A final instance of this approach, at least for now, comes from a book whose purpose was to contrast the positions of dispensationalists and covenant theologians on the relationship between the Testaments. In his contribution to the book, entitled “Kingdom Promises as Spiritual,” covenant theologian Bruce Waltke states that,

The Jewish nation no longer has a place as the special people of God; that place has been taken by the Christian community which fulfills God’s purpose for Israel. (Bruce Waltke, “Kingdom Promises as Spiritual,” in Continuity and Discontinuity: Perspectives on the Relationship Between the Testaments, ed., John S. Feinberg 275)

There is, therefore, such a thing as “replacement theology,” where some Christians believe and teach that the Church has taken the place of OT Israel, including its name.

A Few Misunderstandings

Notwithstanding, many covenant and even “new covenant” theologians; whose theology has often come under the censure of being “replacement theology” or “supercessionism,” complain that these two labels are unfairly applied to their outlooks due to a misunderstanding of their theologies by dispensationalists. R. Scott Clark objects,

Those dispensational critics of Reformed covenant theology who accuse it of teaching that the New Covenant church has “replaced” Israel do not understand historic Reformed covenant theology. (“Covenant Theology Is Not Replacement Theology”)

Right off the bat I am happy to concede that there are dispensationalists who have not properly understood what they were talking about. I hope that I shall not be included among their number. I have been studying covenant theology for over twenty-five years, and own just about all of the classic works on the subject. In this study I shall quote from some of the most important authors to try and impart a good grasp of their approach to Israel.

Continuing where he left off, Clark writes,

First, the very category of “replacement” is foreign to Reformed theology because it assumes a dispensational, Israeleo-centric way of thinking. It assumes that the temporary, national people was, in fact, intended to be the permanent arrangement. Such a way of thinking is contrary to the promise in Gen. 3:15. The promise was that there would be a Savior. The national people was only a means to that end, not an end in itself. According to Paul in Ephesians 2:11-22, in Christ the dividing wall has been destroyed. It cannot be rebuilt. The two peoples (Jews and Gentiles) have been made one in Christ. Among those who are united to Christ by grace alone, through faith alone, there is no Jew nor Gentile (Rom. 10:12; Gal. 3:28; Col. 3:11).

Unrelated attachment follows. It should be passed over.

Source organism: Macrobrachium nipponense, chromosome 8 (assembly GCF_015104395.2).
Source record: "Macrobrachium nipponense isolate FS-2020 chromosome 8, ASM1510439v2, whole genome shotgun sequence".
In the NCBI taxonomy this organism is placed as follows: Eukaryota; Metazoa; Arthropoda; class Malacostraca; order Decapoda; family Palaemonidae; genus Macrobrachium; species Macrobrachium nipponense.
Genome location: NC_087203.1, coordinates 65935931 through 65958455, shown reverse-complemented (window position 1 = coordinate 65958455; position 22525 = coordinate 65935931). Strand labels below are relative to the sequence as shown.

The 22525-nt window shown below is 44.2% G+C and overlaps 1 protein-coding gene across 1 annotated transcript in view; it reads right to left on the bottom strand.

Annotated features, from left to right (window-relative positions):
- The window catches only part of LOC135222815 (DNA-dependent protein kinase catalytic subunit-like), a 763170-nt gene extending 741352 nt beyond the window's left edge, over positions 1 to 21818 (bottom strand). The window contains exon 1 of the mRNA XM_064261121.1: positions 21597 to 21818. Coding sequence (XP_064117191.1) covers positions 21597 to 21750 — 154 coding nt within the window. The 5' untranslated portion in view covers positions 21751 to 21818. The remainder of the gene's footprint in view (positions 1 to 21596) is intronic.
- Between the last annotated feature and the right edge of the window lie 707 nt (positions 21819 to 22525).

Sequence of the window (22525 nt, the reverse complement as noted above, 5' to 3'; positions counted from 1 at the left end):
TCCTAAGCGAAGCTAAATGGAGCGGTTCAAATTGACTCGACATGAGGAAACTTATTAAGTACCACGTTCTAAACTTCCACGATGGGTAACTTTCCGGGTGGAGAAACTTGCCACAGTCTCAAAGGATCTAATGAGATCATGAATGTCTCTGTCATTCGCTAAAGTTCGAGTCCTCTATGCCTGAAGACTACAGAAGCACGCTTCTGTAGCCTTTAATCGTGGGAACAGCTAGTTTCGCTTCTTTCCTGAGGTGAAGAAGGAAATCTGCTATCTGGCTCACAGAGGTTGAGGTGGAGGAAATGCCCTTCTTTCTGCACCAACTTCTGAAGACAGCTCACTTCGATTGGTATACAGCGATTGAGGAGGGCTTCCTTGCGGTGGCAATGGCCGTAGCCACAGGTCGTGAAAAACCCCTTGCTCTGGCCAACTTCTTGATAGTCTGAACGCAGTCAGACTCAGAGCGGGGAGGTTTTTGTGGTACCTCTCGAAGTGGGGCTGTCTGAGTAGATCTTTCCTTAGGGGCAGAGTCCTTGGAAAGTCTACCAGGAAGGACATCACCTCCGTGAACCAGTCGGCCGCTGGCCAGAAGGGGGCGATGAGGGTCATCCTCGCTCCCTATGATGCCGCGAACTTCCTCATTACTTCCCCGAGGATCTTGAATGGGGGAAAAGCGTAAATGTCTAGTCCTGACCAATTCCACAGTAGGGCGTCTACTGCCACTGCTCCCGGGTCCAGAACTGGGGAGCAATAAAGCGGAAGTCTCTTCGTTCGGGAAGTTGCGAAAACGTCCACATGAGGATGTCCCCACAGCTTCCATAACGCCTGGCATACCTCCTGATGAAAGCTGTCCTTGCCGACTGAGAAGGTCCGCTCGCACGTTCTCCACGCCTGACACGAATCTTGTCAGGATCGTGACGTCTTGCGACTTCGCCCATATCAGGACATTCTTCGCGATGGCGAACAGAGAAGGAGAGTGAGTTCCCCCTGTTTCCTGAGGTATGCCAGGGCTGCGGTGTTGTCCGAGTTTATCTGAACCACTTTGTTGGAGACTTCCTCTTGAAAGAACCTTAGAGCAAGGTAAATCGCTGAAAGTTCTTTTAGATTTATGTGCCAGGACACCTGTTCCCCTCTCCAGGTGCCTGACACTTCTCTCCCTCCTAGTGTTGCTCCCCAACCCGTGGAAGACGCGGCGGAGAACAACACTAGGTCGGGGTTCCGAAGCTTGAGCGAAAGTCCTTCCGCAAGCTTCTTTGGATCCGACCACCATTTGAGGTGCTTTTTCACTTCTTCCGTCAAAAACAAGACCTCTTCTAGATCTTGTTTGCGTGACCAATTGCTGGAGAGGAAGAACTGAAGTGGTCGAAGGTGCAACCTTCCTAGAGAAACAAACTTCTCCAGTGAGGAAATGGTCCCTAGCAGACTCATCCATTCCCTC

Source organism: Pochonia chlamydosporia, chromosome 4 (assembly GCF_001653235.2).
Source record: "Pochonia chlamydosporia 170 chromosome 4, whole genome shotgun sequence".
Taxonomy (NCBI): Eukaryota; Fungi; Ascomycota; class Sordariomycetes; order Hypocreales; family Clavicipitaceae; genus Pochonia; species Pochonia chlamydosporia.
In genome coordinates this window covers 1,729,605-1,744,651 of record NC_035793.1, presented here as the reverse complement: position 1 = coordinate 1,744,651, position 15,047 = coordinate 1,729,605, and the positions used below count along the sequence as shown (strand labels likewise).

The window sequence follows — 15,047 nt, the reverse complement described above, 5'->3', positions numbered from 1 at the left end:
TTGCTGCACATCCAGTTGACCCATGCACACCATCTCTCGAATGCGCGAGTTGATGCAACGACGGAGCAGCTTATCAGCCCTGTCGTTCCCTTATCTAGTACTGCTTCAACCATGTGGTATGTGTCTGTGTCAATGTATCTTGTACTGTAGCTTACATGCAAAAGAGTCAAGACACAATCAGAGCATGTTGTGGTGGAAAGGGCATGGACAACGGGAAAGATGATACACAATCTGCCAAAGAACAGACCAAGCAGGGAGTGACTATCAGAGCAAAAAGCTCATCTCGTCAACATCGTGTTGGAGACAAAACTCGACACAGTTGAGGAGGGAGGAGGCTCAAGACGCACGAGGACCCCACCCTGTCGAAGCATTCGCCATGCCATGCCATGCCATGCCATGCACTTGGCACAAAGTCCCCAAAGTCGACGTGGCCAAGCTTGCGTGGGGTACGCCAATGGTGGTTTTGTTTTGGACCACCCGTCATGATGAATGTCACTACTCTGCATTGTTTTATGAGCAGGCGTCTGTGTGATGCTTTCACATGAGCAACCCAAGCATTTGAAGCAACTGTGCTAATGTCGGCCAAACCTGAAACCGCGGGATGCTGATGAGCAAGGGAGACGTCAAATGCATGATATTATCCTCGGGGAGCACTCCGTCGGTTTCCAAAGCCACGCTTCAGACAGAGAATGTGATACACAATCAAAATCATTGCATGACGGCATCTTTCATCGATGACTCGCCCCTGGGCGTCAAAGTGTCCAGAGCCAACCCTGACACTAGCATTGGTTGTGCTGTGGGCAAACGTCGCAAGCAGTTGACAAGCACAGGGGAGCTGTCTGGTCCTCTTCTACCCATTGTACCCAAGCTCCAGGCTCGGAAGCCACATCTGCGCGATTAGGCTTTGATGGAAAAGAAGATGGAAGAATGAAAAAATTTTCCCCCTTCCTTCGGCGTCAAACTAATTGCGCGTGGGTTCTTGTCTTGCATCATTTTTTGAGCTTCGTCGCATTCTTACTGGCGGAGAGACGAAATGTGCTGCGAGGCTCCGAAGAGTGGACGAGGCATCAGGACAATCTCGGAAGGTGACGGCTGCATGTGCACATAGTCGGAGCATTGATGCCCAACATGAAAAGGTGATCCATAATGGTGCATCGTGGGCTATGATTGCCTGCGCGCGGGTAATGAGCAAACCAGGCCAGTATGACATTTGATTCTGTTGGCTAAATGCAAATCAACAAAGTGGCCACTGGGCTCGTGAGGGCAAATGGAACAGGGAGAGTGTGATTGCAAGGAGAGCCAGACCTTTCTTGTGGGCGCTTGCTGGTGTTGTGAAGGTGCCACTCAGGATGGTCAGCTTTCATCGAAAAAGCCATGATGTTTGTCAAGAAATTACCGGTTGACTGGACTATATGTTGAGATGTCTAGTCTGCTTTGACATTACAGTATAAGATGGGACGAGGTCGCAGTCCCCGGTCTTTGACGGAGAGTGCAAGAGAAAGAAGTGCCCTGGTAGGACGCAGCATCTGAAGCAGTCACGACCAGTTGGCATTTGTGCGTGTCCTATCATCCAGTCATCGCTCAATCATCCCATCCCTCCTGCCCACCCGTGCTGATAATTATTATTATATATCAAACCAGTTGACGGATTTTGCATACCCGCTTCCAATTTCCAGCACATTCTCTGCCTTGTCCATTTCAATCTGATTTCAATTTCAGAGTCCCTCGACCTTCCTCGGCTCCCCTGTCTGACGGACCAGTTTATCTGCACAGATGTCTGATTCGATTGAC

There are reasons to examine this statement, and I shall look at it further on, but even if we grant his contention that we are assuming “a dispensational, Israeleo-centric way of thinking,” it is hard to square his disavowal of “replacement” with the evidence I have already given. But what I wish to highlight here is Clark’s line about, “The promise was that there would be a Savior. The national people was only a means to that end, not an end in itself.”

In covenant theology the nation of Israel and the covenants that God made with them are merely a means to the end of furnishing us a Savior. We shall need to inquire more about this interpretation of the covenants of God, perhaps by seeing how CT’s understand God’s words in Jeremiah 31 and 33. But that will have to wait until the end.

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There are 10 Comments

Phil Siefkes's picture

Looking forward to more in this series. I appreciate the evenhandedness you have demonstrated so far. I realize what you are presenting is not popular and hard for some to swallow. Keep writing.

Discipling God's image-bearers to the glory of God.

Mike Harding's picture

Thank you Paul.  I really enjoy and benefit from your articles on dispensationalism and covenant theology.  May your tribe increase.


Pastor Mike Harding

Pastor Mike Harding

Paul Henebury's picture

Well, Phil and Mike, I really appreciate your kind words

Dr. Paul Henebury